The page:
Sometimes you have journalists that jump the gun, and get a little zealous. So in times like these they push a few of the facts out of the way to make a more convincing and popular story. I posted an article about a year ago about Luke Plunkett, a Kotaku writer that decided to make up a few facts, and not only did he fabricate them, he covered them up. Banning those who told him he was wrong.
There was no apology by Plunkett for making up this story, no editorial review, and the story was edited by Plunkett to cover his tracks. These types of things go unnoticed by most people, and they’re never reported on by other gaming media. Print newspapers report when other news sources blatantly lie to their readers. This doesn’t happen in the game journalism world, despite the fact that this exposé made it to the front page of Reddit and over one hundred thousand people clicked on the article in 24 hours, there was not one mention from any professional games journalist, it seems if everyone keeps their mouths shut, the problem seems to go away.
Hiding behind the “Blogger” moniker.
Whenever someone calls a games journalist out on faking a story, or acting in a way unbecoming of a journalist (like those you can read above). Always people say, well what do you expect? He’s a blogger! You can’t take anything they say seriously!
This needs to stop.
If someone makes their living by reporting on games news, they are not bloggers. Bloggers are part-timers, and amateurs (like myself). A Journalist is someone who makes a salary. Saying they’re just bloggers cheapens gaming, and also lets them get away with the things they pull. But then again bloggers should be held to a higher standard than they are anyway, if they’re reporting the news, they should be prepared to acknowledge when they’re wrong, apologize if need be, and try to live up to a higher standard.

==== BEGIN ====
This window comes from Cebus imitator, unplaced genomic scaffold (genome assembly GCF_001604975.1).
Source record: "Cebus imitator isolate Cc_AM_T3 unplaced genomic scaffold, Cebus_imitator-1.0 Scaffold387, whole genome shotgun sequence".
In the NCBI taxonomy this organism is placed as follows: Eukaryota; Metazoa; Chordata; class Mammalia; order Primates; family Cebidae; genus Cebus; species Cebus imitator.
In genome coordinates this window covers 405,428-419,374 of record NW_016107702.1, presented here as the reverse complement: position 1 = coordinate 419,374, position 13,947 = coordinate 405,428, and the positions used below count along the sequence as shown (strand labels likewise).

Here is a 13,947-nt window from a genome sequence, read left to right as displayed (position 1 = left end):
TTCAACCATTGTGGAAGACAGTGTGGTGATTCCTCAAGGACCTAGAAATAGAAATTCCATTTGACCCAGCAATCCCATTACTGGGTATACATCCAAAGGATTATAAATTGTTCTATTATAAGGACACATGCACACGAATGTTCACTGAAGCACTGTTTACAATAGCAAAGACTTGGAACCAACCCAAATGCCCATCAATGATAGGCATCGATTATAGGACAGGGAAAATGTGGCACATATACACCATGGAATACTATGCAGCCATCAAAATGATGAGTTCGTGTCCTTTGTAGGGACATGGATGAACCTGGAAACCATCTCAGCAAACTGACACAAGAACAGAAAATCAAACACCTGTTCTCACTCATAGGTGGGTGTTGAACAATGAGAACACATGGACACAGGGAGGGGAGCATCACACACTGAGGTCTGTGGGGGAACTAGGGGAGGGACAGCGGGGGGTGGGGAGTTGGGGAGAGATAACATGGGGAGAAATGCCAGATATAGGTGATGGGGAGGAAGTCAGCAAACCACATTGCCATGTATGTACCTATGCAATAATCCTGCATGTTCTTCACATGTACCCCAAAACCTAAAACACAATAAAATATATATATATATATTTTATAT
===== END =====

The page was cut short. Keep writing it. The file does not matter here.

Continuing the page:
We need more women reporting gaming news
This is probably no surprise but there are barely any women in the gaming journalism sphere. About half of gamers at large are women, so why is games journalism such a boys club?
For instance of the 81 Metacritic Reviews for Call of Duty Modern Warfare 3 (only 63 of which are not written by “anonymous” or still exist, which should show you how useless Metacritic is) not one review is female. One would think that even though COD is a very male directed franchise there should be at least ONE professional games site that would have a woman writer to review the game.
So when someone like Anita Sarkeesian is attacked by hundreds of misogynist gamers it’s hardly a surprise because they’re not getting any of their gaming news from women, so her campaign to expose stereotypes in gaming is seen as an attack by these poor sheltered men (many of which deserve to be arrested for their incredibly violent and uncalled for threats).
Not only would female game journalists give a different view of games from the review perspective, they would also help the games industry grow up, and be a little bit more inclusive of half of their audience.
What do you think?
You’ve seen what I think should change in gaming journalism, what do you think? Should there be more information about Review events? Maybe more journalistic consequences for when a story is made up? (Considering those made up stories are never reported upon by other gaming news sites). A discussion must be had about gaming journalism, because in the end, they’re the ones who promote games to us. If the journalists covering an industry stay an all boys club who makes up stories, how will the medium be pushed forward?